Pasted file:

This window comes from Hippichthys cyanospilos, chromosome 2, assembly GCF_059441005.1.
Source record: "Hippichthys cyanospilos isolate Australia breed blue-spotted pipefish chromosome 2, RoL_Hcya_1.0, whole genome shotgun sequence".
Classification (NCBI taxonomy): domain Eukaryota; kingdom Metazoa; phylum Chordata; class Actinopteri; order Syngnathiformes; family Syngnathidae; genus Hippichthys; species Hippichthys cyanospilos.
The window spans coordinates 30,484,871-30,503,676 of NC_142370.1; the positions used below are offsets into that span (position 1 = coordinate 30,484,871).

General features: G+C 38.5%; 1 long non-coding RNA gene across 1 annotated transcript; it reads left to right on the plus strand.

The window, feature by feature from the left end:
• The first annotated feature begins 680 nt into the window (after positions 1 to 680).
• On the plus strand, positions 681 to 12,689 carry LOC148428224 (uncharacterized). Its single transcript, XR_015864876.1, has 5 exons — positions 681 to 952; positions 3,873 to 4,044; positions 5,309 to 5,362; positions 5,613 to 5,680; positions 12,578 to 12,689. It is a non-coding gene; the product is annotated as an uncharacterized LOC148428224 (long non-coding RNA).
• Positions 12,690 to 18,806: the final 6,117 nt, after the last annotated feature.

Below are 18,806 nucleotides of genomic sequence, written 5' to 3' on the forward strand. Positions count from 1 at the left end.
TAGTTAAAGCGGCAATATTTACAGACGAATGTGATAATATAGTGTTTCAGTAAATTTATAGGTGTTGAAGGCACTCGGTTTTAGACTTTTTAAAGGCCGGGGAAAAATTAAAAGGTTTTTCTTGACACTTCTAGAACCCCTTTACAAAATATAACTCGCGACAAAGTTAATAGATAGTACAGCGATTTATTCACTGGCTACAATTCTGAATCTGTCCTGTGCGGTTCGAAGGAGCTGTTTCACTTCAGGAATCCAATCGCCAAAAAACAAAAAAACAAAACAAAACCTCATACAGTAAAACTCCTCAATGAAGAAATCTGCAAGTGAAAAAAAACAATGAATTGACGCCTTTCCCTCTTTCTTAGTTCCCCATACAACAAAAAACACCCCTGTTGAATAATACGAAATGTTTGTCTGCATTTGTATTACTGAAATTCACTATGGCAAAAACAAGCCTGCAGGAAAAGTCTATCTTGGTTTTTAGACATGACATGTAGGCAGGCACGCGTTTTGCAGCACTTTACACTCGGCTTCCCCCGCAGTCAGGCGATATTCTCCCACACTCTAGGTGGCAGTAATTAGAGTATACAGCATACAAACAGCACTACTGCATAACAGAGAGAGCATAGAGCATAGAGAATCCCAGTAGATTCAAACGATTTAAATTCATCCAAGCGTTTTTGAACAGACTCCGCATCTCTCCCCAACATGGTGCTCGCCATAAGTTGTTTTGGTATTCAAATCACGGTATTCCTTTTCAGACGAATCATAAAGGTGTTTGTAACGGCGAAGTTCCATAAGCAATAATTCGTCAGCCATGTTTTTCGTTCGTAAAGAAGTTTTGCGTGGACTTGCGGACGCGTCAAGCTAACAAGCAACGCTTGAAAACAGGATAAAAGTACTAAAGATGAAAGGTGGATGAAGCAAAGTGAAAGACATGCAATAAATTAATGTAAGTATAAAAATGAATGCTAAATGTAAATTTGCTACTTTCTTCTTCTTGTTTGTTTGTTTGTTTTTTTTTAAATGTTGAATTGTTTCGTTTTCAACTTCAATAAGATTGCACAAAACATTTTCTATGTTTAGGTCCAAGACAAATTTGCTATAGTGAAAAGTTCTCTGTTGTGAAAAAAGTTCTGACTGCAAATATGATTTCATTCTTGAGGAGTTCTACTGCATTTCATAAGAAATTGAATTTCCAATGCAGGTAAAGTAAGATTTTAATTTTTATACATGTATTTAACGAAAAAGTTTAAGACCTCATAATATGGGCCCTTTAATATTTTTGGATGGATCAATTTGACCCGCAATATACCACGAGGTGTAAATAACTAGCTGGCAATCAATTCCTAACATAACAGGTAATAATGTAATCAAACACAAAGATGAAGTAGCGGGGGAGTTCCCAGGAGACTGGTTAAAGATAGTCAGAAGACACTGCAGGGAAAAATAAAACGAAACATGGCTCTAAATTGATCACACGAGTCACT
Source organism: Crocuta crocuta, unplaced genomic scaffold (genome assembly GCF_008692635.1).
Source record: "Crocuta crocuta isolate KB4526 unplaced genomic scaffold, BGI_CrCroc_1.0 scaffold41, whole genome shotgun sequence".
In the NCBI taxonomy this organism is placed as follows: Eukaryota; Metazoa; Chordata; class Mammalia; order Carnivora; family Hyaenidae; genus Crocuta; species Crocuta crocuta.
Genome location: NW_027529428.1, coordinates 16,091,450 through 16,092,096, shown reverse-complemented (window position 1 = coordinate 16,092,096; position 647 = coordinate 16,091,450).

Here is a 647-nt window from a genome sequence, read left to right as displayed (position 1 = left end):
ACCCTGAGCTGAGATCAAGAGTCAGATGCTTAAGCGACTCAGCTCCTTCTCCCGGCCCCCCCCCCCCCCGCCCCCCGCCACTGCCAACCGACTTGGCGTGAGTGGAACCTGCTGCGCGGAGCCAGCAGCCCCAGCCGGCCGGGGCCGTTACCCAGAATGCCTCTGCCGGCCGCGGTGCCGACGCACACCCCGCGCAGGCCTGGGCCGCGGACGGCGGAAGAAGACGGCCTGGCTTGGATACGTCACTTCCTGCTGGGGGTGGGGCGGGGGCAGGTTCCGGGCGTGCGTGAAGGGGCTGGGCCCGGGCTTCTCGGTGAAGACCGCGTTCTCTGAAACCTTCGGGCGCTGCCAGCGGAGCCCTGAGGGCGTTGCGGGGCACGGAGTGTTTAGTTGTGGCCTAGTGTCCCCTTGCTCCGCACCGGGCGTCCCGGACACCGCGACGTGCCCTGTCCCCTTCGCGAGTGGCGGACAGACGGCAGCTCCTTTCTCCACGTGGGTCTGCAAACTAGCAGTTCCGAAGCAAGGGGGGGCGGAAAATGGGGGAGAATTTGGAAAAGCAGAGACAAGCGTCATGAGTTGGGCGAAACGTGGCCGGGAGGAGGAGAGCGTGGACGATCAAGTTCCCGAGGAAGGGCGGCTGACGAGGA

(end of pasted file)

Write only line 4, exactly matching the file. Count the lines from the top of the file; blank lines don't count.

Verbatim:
The window spans coordinates 30,484,871-30,503,676 of NC_142370.1; the positions used below are offsets into that span (position 1 = coordinate 30,484,871).